California public health officials on Friday said 8,700 people are self-monitoring after arriving on commercial flights from China through Los Angeles and San Francisco. That's up from the 8,400 that Gov. Gavin Newsom cited on Thursday, though officials said the number increases daily as more flights arrive.
Solano County Public Health Officer Dr. Bela Matyas said public health officials have identified dozens of people — but less than 100 — who had close contact with the woman there. They are quarantined in their homes and a few who have shown symptoms are in isolation, Matyas said.
Officials are not too worried, for now, about casual contact, because federal officials think the coronavirus is spread only through “close contact, being within six feet of somebody for what they’re calling a prolonged period of time,” said Dr. James Watt, interim state epidemiologist at the California Department of Public Health.
The virus can cause fever, coughing, wheezing and pneumonia. Health officials think it spreads mainly from droplets when an infected person coughs or sneezes, similar to how the flu spreads.
“I’m definitely going to wear my mask and gloves at work, because I’m a server,” said Vacaville bowling alley worker Denise Arriaga, who said she doesn’t care if she’s criticized for the extra precautions.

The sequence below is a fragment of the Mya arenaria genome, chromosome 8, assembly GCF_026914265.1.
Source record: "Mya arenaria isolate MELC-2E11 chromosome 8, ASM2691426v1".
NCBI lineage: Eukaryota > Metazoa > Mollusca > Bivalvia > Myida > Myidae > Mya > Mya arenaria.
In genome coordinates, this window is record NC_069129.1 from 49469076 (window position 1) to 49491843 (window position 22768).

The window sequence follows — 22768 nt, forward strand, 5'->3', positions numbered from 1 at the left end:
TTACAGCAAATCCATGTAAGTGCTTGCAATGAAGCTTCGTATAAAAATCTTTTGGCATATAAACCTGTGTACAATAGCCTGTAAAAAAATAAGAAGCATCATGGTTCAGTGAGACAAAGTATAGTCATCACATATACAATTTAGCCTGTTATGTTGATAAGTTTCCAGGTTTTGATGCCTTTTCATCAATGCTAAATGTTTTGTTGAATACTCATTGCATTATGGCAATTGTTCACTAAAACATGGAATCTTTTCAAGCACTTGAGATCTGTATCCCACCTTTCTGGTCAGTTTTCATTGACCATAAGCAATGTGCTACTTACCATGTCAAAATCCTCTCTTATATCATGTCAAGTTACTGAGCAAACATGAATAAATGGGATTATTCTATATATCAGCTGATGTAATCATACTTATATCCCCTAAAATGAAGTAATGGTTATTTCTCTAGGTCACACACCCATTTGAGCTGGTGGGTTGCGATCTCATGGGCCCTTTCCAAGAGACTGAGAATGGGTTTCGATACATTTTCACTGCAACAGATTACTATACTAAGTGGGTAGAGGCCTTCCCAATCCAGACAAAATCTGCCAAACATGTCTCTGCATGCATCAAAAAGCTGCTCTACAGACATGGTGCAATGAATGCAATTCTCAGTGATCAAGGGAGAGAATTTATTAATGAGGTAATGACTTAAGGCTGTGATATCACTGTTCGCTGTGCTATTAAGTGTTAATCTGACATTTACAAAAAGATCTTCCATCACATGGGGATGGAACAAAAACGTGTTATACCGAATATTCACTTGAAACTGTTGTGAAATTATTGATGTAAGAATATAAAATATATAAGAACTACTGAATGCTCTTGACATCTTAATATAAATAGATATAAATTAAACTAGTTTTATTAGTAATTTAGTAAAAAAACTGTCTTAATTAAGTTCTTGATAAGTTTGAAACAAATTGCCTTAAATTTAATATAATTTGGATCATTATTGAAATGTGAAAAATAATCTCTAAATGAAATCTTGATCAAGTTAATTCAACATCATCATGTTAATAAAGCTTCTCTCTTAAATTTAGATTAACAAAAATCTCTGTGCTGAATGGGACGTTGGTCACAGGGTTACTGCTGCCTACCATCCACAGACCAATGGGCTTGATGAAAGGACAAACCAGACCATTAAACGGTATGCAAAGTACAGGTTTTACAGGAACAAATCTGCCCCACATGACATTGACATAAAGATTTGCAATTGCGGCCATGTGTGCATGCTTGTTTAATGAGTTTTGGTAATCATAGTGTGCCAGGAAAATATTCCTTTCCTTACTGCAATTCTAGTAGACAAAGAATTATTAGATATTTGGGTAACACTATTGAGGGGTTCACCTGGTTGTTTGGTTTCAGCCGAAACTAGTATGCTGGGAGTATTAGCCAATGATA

“At the end of the day, it’s my life,” she said.
The woman first sought treatment at NorthBay VacaValley Hospital in Vacaville, before her condition worsened and she was transferred to the medical center.
Confusion over how quickly the woman was tested for coronavirus concerned McKinsey Paz, who works at a private security firm in Vacaville. The company has already stockpiled 450 face masks and is scrambling for more “since they’re hard to come by.” The company's owner bought enough cleaning and disinfectant supplies to both scrub down the office and send home with employees.
But they appeared to be at the extreme for preparations.
Eugenia Kendall was wearing a face mask, but in fear of anything including the common cold. Her immune system is impaired because she is undergoing chemotherapy, and she has long been taking such precautions.
“We’re not paranoid. We’re just trying to be practical,” said her husband of 31 years, Ivan Kendall. “We wipe the shopping carts if they have them, and when I get back in the car I wipe my hands — and just hope for the best.”
In their investigation of the movements of the hospitalized woman, officials were trying to figure out how she got it and who else she may have unwittingly infected.
They are interviewing immediate family members and expanding their net to include more distant family members who may have been in contact, social gatherings like church that the patient may have attended and any possible time spent at work or events like a concert.
Besides the woman, all the 59 other cases in the U.S. have been for people who traveled abroad or had close contact with others who traveled.
Earlier U.S. cases included 14 in people who returned from outbreak areas in China, or their spouses; three people who were evacuated from the central China city of Wuhan; and 42 American passengers on the Diamond Princess cruise ship.
The global count of those sickened by the virus hovered Friday around 83,000 and caused more than 2,800 deaths, most of them in China.